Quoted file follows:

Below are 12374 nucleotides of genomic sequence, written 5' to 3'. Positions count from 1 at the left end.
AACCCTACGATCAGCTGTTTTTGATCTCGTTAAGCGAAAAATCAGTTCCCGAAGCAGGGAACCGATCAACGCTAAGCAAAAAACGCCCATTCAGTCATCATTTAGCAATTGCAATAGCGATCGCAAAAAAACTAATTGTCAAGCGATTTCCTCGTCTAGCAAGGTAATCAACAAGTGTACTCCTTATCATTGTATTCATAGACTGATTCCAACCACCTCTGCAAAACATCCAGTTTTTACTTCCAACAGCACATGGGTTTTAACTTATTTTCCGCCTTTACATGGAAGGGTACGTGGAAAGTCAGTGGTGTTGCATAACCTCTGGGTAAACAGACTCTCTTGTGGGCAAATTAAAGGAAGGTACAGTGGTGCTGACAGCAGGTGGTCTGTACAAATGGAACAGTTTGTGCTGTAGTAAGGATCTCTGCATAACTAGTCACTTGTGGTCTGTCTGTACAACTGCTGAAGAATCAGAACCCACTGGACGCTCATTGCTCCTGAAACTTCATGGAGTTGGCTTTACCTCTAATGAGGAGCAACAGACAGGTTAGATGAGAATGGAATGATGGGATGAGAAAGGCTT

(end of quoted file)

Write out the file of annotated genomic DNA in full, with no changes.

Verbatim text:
Below are 12374 nucleotides of genomic sequence, written 5' to 3'. Positions count from 1 at the left end.
AACCCTACGATCAGCTGTTTTTGATCTCGTTAAGCGAAAAATCAGTTCCCGAAGCAGGGAACCGATCAACGCTAAGCAAAAAACGCCCATTCAGTCATCATTTAGCAATTGCAATAGCGATCGCAAAAAAACTAATTGTCAAGCGATTTCCTCGTCTAGCAAGGTAATCAACAAGTGTACTCCTTATCATTGTATTCATAGACTGATTCCAACCACCTCTGCAAAACATCCAGTTTTTACTTCCAACAGCACATGGGTTTTAACTTATTTTCCGCCTTTACATGGAAGGGTACGTGGAAAGTCAGTGGTGTTGCATAACCTCTGGGTAAACAGACTCTCTTGTGGGCAAATTAAAGGAAGGTACAGTGGTGCTGACAGCAGGTGGTCTGTACAAATGGAACAGTTTGTGCTGTAGTAAGGATCTCTGCATAACTAGTCACTTGTGGTCTGTCTGTACAACTGCTGAAGAATCAGAACCCACTGGACGCTCATTGCTCCTGAAACTTCATGGAGTTGGCTTTACCTCTAATGAGGAGCAACAGACAGGTTAGATGAGAATGGAATGATGGGATGAGAAAGGCTT